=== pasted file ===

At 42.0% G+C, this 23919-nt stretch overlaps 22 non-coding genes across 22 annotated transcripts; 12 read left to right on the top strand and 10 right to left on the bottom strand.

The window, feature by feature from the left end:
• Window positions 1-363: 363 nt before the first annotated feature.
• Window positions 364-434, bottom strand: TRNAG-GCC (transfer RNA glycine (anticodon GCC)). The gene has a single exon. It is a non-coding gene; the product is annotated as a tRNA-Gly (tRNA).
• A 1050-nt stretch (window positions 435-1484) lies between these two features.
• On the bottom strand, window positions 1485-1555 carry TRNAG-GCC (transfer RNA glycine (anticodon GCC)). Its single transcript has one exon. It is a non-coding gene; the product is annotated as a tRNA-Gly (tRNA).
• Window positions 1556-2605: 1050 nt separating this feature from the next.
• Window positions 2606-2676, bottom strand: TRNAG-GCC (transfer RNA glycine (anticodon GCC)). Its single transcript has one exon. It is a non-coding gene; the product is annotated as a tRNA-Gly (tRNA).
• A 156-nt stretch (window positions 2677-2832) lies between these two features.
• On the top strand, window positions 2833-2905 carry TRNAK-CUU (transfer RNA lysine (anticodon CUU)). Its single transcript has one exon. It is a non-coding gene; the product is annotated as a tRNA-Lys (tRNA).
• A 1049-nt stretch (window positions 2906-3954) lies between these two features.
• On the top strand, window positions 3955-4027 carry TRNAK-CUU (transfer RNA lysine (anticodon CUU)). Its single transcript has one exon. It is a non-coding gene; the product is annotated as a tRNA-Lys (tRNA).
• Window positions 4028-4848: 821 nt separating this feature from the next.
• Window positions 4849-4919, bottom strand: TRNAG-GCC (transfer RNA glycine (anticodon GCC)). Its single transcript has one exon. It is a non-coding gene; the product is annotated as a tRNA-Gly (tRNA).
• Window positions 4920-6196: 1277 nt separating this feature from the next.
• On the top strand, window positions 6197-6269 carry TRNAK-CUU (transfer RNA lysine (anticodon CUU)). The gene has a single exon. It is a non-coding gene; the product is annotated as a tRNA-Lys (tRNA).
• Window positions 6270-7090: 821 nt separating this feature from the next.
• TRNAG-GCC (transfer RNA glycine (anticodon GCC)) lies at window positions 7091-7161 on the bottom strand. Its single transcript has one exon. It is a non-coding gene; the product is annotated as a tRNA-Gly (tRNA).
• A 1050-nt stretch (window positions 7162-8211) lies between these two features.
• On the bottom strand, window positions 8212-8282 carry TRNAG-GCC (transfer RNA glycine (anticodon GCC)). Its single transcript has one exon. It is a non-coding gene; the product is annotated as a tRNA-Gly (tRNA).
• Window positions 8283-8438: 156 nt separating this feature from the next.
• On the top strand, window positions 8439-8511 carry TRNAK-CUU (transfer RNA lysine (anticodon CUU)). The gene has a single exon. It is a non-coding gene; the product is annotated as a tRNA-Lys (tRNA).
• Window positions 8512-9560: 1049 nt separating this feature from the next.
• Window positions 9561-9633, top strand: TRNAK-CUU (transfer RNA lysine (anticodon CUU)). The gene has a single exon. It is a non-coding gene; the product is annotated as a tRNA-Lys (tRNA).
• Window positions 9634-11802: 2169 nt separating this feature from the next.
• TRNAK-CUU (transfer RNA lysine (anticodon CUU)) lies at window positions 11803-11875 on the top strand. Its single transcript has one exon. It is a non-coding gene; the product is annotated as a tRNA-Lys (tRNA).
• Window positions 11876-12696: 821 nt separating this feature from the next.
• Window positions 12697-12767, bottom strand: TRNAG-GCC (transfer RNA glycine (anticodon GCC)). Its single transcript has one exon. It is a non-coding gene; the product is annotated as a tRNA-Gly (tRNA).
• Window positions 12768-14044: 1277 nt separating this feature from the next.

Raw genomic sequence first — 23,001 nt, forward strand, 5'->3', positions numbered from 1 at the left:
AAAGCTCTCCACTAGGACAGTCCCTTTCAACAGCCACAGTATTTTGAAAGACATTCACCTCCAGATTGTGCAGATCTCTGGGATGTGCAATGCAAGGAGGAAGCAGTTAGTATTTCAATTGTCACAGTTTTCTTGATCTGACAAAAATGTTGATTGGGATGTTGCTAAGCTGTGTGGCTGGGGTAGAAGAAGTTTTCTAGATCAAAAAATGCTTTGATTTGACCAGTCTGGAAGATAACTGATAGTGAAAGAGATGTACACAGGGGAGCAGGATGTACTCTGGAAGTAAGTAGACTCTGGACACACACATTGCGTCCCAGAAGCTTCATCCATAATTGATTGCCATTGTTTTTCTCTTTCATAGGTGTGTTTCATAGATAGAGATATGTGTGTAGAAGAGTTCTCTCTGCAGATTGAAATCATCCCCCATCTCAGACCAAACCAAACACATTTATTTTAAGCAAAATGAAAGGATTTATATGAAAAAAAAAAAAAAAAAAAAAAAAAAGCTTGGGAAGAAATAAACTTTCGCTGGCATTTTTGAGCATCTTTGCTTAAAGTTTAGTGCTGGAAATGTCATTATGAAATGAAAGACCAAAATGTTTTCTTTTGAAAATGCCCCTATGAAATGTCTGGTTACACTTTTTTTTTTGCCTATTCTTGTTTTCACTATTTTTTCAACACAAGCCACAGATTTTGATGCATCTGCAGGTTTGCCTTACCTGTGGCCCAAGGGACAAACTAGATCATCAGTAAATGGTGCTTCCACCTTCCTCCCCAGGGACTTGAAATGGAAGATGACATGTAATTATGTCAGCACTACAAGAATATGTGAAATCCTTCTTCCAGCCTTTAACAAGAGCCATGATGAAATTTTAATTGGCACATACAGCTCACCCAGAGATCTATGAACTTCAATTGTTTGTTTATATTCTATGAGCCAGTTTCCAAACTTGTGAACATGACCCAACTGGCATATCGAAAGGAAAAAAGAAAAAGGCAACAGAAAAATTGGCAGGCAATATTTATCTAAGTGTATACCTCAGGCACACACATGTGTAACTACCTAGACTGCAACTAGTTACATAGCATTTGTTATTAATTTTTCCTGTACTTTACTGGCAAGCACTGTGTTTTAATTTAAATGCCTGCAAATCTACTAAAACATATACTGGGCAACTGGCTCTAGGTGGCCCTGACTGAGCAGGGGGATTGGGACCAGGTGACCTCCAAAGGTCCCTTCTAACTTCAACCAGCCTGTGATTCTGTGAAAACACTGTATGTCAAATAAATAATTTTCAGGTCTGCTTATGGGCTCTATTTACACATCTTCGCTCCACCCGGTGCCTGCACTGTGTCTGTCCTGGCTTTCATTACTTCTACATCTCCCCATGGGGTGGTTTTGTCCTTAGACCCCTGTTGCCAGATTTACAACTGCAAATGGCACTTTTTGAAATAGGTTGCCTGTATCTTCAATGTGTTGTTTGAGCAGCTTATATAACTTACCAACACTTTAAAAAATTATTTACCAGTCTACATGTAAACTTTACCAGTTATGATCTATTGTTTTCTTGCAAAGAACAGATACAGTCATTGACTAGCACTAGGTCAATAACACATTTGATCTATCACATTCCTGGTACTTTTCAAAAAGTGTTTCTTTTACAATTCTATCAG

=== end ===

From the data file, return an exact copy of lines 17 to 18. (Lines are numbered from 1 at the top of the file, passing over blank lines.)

• Window positions 6270-7090: 821 nt separating this feature from the next.
• TRNAG-GCC (transfer RNA glycine (anticodon GCC)) lies at window positions 7091-7161 on the bottom strand. Its single transcript has one exon. It is a non-coding gene; the product is annotated as a tRNA-Gly (tRNA).